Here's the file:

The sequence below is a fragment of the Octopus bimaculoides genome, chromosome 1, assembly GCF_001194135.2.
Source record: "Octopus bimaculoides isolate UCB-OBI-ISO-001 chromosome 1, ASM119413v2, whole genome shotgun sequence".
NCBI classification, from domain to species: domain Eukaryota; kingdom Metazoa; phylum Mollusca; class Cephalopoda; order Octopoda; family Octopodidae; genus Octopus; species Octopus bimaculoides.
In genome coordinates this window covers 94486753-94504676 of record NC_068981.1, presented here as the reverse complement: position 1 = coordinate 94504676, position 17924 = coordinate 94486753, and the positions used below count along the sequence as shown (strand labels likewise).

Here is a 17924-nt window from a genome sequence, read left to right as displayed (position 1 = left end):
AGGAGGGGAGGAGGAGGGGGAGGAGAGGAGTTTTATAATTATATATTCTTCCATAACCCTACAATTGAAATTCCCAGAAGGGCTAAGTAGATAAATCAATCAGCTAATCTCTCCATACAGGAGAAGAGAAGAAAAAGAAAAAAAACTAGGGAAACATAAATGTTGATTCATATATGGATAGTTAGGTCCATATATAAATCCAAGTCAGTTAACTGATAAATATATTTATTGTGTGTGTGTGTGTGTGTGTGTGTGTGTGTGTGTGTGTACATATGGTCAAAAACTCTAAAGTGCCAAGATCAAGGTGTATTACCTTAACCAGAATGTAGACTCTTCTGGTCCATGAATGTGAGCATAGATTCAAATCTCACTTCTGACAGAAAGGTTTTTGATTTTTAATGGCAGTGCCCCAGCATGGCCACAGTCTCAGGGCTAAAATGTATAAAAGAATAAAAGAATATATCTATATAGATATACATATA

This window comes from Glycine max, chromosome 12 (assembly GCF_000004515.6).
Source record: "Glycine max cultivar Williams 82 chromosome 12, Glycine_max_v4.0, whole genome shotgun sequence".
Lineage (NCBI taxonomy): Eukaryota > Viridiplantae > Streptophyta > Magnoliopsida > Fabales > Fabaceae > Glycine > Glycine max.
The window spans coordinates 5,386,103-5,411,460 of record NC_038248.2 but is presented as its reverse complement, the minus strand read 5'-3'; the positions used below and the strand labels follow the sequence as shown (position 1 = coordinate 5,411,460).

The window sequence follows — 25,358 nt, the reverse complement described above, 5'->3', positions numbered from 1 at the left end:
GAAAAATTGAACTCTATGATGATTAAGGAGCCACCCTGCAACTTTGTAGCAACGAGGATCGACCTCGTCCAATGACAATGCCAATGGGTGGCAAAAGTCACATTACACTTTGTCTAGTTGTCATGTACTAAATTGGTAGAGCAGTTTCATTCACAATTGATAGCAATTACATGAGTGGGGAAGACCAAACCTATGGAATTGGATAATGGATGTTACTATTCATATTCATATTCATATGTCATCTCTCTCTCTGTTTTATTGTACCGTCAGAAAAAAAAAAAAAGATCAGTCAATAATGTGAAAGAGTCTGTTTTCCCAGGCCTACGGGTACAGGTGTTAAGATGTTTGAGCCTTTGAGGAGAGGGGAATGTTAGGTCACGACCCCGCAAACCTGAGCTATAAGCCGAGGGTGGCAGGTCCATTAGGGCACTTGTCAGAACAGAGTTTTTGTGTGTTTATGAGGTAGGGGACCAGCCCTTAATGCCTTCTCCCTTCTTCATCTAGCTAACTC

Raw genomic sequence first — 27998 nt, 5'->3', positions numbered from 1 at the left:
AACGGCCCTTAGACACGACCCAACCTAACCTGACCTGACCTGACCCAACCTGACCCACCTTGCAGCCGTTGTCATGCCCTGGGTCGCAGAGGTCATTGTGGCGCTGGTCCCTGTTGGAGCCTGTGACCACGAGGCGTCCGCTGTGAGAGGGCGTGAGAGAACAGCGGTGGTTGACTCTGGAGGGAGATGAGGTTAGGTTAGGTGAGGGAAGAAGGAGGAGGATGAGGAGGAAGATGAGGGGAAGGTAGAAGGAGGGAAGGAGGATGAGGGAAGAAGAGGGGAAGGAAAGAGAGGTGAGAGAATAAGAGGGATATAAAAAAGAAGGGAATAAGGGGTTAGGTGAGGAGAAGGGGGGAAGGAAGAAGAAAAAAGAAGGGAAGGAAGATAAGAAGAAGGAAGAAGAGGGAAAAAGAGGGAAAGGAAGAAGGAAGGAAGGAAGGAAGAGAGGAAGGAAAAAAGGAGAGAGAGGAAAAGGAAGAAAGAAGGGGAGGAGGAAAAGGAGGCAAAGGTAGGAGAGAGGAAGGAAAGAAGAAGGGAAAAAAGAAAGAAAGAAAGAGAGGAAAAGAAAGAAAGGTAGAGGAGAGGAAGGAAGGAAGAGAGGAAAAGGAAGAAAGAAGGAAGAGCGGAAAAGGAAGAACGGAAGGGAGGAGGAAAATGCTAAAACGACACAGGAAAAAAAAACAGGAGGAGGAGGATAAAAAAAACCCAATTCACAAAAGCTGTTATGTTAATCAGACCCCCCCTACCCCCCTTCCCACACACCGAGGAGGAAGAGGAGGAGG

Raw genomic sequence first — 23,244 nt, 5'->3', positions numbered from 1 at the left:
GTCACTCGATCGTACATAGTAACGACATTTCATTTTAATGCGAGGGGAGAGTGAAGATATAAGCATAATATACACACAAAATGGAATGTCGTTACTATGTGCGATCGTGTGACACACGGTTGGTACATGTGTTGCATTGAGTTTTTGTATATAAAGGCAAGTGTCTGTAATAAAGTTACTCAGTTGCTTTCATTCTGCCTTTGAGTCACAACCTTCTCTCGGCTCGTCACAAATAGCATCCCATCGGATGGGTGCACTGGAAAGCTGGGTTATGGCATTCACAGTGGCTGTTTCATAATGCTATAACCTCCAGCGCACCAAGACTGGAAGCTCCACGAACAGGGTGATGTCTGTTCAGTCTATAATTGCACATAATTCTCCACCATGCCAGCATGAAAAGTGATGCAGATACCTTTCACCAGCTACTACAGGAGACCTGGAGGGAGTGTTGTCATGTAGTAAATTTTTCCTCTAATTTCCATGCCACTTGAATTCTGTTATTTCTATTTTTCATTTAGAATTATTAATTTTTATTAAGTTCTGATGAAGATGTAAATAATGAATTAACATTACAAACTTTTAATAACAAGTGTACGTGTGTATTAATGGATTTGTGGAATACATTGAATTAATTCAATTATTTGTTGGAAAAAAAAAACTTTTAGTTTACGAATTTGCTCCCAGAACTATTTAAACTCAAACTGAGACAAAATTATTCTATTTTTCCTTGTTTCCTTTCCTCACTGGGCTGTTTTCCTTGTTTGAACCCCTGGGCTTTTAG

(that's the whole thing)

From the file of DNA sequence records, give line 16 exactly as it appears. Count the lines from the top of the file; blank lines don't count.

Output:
GTCACTCGATCGTACATAGTAACGACATTTCATTTTAATGCGAGGGGAGAGTGAAGATATAAGCATAATATACACACAAAATGGAATGTCGTTACTATGTGCGATCGTGTGACACACGGTTGGTACATGTGTTGCATTGAGTTTTTGTATATAAAGGCAAGTGTCTGTAATAAAGTTACTCAGTTGCTTTCATTCTGCCTTTGAGTCACAACCTTCTCTCGGCTCGTCACAAATAGCATCCCATCGGATGGGTGCACTGGAAAGCTGGGTTATGGCATTCACAGTGGCTGTTTCATAATGCTATAACCTCCAGCGCACCAAGACTGGAAGCTCCACGAACAGGGTGATGTCTGTTCAGTCTATAATTGCACATAATTCTCCACCATGCCAGCATGAAAAGTGATGCAGATACCTTTCACCAGCTACTACAGGAGACCTGGAGGGAGTGTTGTCATGTAGTAAATTTTTCCTCTAATTTCCATGCCACTTGAATTCTGTTATTTCTATTTTTCATTTAGAATTATTAATTTTTATTAAGTTCTGATGAAGATGTAAATAATGAATTAACATTACAAACTTTTAATAACAAGTGTACGTGTGTATTAATGGATTTGTGGAATACATTGAATTAATTCAATTATTTGTTGGAAAAAAAAAACTTTTAGTTTACGAATTTGCTCCCAGAACTATTTAAACTCAAACTGAGACAAAATTATTCTATTTTTCCTTGTTTCCTTTCCTCACTGGGCTGTTTTCCTTGTTTGAACCCCTGGGCTTTTAG